You currently have over 80 compositions registered with the United States Copyright Office, authoring both lyrics and music. In addition to the released songs, I’m told you also possess a sizable number of unreleased songs, some of which are now-over three decades later-are finally being released to your fans’ delight.
When I first started writing and putting the demos around in 1980/1981, the most frequent comment I got was “timeless.” This is probably because I am so influenced by the sixties. I guess those people were right, because as you say, I will pull an old song out, record it today, and people love it. No one says “retro.” Well, sometimes they do, lol. I haven’t even learned to play the piano yet, so I can envision myself being busy writing till at least 100 years old
Tell our readers about your current musical recordings/projects, especially your song-with noted producer Jack Douglas- ‘Time Won’t Wait’ in 2015. Can we expect to see any new recordings this holiday season?
I just went into the studio in London and recorded a Jagger/Richards cover song! I’m putting it out in early Spring. It’s a song the Stones actually never recorded, which is why I’m referring to it as a Jagger/Richards song, but I think they wrote it in 1964.
My last release was recorded in Brighton, which is on the South coast of England, and that was my song ‘He Does the Look.’ I wrote that song in 1978! The demo I recorded of it in 1981 was never released. It was okay, but not anywhere near as good as the version that I put out now, decades later. I wrote a whole article about recording this song, for UK internet magazine Zani.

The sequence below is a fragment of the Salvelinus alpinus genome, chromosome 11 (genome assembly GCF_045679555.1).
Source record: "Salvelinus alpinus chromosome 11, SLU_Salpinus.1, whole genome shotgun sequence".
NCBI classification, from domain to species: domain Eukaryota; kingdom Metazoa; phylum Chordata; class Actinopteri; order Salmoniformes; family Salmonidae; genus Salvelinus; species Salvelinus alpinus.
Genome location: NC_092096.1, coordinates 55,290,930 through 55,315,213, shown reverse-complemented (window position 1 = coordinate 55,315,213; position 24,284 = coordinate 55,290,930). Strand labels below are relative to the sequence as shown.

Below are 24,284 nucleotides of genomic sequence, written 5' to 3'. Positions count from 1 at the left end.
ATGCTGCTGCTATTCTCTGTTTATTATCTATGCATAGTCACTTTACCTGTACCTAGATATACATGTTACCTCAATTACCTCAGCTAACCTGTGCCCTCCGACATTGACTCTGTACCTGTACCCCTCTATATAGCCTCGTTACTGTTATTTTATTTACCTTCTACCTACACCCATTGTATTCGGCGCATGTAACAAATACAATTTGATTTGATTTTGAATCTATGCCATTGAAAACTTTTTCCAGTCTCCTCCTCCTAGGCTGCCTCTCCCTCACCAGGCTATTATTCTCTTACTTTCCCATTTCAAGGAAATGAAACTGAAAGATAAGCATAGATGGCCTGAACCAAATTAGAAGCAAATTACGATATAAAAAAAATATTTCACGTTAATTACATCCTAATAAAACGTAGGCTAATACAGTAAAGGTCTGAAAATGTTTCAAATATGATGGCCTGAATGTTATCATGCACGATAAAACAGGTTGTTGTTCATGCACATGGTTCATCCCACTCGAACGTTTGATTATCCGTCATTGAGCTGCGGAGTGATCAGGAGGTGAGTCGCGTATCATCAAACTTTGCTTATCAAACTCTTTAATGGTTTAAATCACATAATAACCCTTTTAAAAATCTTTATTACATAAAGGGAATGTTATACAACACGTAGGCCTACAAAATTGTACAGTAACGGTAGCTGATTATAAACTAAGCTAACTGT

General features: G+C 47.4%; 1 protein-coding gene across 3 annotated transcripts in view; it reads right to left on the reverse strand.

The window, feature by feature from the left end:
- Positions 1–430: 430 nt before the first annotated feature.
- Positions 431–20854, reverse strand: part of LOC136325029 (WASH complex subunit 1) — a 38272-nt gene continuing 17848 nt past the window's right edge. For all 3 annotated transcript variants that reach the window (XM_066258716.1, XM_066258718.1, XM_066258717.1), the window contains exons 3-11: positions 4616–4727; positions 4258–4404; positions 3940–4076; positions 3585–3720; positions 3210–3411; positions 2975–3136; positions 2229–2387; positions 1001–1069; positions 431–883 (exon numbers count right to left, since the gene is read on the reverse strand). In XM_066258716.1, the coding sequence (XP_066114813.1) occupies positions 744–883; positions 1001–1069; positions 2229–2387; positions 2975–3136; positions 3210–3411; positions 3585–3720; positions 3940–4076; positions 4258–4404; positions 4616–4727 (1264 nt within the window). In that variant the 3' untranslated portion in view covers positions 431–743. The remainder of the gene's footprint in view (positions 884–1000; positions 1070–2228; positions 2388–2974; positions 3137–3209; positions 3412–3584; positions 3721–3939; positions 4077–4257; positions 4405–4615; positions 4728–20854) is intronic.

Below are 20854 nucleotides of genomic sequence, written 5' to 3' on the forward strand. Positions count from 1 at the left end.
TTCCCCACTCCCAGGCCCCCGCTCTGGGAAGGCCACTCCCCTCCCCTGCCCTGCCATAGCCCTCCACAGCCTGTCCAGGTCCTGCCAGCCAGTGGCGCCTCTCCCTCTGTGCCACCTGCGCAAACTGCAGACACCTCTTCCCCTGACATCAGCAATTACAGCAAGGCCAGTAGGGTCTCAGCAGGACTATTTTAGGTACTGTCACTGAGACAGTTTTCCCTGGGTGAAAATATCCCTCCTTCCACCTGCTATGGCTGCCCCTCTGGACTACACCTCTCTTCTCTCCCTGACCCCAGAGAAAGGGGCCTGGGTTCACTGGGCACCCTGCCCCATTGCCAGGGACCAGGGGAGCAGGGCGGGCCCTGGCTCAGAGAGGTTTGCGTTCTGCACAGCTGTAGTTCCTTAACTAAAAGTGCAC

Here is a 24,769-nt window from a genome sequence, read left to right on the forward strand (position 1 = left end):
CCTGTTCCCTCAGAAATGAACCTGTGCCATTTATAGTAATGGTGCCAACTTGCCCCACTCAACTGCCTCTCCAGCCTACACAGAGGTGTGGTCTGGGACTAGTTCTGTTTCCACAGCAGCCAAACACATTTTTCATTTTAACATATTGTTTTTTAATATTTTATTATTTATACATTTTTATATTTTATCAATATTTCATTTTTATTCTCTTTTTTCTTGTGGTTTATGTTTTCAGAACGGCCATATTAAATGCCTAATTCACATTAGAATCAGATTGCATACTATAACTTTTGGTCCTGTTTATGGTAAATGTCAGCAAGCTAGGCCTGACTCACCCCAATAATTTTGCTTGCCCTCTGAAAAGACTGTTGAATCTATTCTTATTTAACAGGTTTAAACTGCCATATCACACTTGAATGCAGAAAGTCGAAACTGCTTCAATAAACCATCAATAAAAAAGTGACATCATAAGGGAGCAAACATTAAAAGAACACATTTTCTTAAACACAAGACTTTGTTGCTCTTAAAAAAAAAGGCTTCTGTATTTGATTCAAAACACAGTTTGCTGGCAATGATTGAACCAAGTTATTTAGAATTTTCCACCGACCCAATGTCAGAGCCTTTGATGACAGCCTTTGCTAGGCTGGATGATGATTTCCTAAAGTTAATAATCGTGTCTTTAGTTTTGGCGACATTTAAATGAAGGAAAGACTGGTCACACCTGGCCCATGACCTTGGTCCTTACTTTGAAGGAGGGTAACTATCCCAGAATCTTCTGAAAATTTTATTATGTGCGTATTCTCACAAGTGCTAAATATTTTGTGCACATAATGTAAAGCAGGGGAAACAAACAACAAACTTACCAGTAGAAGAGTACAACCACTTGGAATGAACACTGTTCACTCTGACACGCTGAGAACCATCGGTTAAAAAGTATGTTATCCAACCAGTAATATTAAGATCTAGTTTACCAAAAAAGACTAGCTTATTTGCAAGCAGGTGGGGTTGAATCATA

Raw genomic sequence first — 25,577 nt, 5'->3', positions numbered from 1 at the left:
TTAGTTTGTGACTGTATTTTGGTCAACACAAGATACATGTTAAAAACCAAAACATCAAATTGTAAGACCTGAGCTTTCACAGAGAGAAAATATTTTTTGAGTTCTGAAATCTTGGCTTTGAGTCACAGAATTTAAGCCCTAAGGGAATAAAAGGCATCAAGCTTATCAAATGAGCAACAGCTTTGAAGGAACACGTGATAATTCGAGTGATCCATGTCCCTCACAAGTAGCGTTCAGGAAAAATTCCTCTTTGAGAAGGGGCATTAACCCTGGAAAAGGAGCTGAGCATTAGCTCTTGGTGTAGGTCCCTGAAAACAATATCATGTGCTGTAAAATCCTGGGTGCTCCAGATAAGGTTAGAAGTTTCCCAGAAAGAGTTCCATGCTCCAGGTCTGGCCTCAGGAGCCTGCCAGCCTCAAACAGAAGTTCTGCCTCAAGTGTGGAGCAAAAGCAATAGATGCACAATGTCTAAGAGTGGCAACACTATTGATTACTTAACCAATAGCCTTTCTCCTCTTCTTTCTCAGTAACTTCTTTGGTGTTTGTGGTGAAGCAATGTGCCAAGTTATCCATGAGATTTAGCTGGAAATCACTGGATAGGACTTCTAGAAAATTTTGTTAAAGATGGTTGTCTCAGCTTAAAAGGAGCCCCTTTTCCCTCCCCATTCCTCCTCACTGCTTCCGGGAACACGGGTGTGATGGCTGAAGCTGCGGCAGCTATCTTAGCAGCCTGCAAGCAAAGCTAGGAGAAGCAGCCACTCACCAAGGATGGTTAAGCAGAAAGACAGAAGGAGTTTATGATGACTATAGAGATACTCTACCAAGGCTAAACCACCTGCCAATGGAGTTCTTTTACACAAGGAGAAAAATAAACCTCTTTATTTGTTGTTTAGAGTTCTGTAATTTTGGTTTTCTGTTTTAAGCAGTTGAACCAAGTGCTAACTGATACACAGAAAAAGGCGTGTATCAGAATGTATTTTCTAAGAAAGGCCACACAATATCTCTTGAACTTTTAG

Yes, in 2015 I went into the studio with Jack Douglas, and recorded a single with him. That was a dream come true. I’ve always been a fan of visuals, and I’ve been equally inspired to try to look good enough to make promo videos for all of these songs I’ve recorded. It’s been a major challenge to look ‘young’, but I think I’m doing okay.
Joseph Tortelli, of Goldmine Magazine, aptly described your voice as “innocent yet world-weary.” May I also add haunting and evocative as well! I think the last time a female singer’s voice moved me in so powerful, yet subtle a manner, is when I was a kid back in the sixties and was listening to Marianne Faithfull and The Shangri-Las!